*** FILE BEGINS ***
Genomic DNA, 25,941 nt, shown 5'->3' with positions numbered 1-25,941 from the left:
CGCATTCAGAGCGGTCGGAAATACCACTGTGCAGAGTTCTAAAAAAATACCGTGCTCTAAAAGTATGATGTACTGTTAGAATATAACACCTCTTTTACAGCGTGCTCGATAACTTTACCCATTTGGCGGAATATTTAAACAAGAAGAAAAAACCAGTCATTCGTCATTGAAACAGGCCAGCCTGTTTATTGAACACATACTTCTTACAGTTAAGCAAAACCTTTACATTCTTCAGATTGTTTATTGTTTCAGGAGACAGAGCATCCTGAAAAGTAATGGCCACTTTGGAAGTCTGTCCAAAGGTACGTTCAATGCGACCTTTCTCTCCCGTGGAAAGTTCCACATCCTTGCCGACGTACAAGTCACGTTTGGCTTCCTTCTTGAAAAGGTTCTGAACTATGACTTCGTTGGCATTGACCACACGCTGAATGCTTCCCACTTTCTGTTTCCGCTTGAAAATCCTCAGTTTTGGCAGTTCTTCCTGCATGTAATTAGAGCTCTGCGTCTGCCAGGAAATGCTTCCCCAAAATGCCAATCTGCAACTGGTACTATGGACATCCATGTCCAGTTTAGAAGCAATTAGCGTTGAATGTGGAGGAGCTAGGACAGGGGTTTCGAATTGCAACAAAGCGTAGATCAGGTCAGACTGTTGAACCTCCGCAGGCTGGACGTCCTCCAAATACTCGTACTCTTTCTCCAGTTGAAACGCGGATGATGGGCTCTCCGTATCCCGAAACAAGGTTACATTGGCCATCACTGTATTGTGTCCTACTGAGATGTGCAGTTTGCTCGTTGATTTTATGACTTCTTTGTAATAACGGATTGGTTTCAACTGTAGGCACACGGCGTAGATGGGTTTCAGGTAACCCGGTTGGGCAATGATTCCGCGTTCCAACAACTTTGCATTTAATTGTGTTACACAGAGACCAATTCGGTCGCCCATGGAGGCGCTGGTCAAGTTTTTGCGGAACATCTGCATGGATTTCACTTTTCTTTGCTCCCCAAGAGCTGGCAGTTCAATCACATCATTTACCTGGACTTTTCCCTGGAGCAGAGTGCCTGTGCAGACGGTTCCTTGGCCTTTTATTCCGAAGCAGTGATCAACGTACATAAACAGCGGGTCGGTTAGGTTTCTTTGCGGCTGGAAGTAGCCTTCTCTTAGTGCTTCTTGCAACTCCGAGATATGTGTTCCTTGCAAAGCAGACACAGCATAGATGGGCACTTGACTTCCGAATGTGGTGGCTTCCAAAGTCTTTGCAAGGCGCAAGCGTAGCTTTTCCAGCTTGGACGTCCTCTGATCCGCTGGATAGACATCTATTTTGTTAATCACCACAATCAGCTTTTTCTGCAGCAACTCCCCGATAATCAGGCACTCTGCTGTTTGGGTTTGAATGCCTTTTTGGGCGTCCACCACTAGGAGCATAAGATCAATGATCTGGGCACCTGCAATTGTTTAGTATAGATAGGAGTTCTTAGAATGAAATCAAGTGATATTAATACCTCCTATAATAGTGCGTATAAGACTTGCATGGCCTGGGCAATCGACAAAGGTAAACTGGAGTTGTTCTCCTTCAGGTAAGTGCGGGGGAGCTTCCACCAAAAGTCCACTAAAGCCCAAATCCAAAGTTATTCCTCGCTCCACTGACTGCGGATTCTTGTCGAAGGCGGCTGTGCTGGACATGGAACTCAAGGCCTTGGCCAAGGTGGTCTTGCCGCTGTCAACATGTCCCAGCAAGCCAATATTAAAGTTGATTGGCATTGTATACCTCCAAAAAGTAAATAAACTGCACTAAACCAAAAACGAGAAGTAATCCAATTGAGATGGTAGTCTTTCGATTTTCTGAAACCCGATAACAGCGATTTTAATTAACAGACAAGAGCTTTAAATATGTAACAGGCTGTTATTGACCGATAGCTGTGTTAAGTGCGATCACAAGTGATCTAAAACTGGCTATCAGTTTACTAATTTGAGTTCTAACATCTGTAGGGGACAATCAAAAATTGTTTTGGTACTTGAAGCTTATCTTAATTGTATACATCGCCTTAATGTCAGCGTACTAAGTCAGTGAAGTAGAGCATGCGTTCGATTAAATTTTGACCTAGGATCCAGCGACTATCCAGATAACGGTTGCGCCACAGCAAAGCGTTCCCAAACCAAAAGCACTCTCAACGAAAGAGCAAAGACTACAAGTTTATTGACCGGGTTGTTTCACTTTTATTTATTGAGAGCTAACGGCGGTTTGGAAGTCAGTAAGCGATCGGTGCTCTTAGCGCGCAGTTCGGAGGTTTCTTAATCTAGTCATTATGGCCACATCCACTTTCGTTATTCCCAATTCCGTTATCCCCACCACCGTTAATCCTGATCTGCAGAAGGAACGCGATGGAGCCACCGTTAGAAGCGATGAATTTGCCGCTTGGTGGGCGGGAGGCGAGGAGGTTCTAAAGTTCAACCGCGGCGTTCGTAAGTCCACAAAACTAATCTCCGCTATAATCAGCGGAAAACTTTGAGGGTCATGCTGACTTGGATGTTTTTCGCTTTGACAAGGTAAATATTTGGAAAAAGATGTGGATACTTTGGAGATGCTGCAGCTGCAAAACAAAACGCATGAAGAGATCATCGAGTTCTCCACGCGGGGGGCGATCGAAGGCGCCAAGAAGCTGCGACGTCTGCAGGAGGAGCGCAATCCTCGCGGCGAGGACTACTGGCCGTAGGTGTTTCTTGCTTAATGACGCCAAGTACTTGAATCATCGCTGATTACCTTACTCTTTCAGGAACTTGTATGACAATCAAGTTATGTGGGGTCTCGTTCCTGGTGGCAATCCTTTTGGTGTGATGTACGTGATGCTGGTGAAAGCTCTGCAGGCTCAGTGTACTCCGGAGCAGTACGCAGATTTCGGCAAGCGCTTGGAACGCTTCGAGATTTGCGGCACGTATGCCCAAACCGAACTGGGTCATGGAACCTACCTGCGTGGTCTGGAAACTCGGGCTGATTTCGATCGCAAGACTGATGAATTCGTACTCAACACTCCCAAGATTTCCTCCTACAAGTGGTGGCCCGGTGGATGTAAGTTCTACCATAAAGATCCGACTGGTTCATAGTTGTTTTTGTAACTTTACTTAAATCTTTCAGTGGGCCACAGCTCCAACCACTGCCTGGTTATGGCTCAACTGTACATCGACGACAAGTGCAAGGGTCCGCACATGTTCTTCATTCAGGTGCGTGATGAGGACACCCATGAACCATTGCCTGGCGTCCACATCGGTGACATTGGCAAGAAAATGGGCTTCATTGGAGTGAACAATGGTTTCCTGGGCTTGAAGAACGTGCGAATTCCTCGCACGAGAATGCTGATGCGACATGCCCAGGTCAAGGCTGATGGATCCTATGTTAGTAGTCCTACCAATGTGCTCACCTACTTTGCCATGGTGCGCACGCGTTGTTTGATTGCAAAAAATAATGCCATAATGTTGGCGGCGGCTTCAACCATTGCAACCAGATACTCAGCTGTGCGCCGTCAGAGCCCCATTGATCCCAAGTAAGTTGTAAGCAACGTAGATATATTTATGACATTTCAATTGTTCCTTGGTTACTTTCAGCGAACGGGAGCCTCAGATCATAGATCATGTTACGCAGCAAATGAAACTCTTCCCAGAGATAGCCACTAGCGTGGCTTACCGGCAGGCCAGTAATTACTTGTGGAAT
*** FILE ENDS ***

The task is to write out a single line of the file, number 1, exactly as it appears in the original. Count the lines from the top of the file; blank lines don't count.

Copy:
Genomic DNA, 25,941 nt, shown 5'->3' with positions numbered 1-25,941 from the left: